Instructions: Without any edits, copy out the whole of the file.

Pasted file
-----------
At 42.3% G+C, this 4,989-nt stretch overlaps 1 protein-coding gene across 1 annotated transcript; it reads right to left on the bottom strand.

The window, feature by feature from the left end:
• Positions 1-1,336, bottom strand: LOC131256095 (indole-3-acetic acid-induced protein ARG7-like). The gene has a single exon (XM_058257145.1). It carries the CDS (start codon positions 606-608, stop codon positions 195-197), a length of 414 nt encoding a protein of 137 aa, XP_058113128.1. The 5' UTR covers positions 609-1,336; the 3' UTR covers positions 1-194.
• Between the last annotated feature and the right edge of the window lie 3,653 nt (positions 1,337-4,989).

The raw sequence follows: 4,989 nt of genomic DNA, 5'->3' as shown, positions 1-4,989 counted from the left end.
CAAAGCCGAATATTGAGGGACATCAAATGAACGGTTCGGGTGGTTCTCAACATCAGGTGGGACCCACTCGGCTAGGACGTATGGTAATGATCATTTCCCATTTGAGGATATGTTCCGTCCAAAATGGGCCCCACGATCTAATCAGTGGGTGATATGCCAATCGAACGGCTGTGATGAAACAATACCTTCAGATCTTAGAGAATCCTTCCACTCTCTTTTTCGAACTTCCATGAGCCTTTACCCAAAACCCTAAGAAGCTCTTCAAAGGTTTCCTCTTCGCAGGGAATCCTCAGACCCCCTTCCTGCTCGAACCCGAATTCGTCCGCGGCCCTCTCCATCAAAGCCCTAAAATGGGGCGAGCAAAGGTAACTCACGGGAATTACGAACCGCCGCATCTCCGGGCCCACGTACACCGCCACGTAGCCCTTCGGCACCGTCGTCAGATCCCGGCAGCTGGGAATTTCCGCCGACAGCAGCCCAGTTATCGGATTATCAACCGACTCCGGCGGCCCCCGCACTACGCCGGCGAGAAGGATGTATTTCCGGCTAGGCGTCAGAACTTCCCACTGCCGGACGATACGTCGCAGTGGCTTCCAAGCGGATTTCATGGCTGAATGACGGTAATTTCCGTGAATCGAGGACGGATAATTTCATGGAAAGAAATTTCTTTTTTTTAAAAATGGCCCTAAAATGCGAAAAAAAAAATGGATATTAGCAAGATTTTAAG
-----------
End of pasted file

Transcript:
At 42.3% G+C, this 4,989-nt stretch overlaps 1 protein-coding gene across 1 annotated transcript; it reads right to left on the bottom strand.

The window, feature by feature from the left end:
• Positions 1-1,336, bottom strand: LOC131256095 (indole-3-acetic acid-induced protein ARG7-like). The gene has a single exon (XM_058257145.1). It carries the CDS (start codon positions 606-608, stop codon positions 195-197), a length of 414 nt encoding a protein of 137 aa, XP_058113128.1. The 5' UTR covers positions 609-1,336; the 3' UTR covers positions 1-194.
• Between the last annotated feature and the right edge of the window lie 3,653 nt (positions 1,337-4,989).

The raw sequence follows: 4,989 nt of genomic DNA, 5'->3' as shown, positions 1-4,989 counted from the left end.
CAAAGCCGAATATTGAGGGACATCAAATGAACGGTTCGGGTGGTTCTCAACATCAGGTGGGACCCACTCGGCTAGGACGTATGGTAATGATCATTTCCCATTTGAGGATATGTTCCGTCCAAAATGGGCCCCACGATCTAATCAGTGGGTGATATGCCAATCGAACGGCTGTGATGAAACAATACCTTCAGATCTTAGAGAATCCTTCCACTCTCTTTTTCGAACTTCCATGAGCCTTTACCCAAAACCCTAAGAAGCTCTTCAAAGGTTTCCTCTTCGCAGGGAATCCTCAGACCCCCTTCCTGCTCGAACCCGAATTCGTCCGCGGCCCTCTCCATCAAAGCCCTAAAATGGGGCGAGCAAAGGTAACTCACGGGAATTACGAACCGCCGCATCTCCGGGCCCACGTACACCGCCACGTAGCCCTTCGGCACCGTCGTCAGATCCCGGCAGCTGGGAATTTCCGCCGACAGCAGCCCAGTTATCGGATTATCAACCGACTCCGGCGGCCCCCGCACTACGCCGGCGAGAAGGATGTATTTCCGGCTAGGCGTCAGAACTTCCCACTGCCGGACGATACGTCGCAGTGGCTTCCAAGCGGATTTCATGGCTGAATGACGGTAATTTCCGTGAATCGAGGACGGATAATTTCATGGAAAGAAATTTCTTTTTTTTAAAAATGGCCCTAAAATGCGAAAAAAAAAATGGATATTAGCAAGATTTTAAG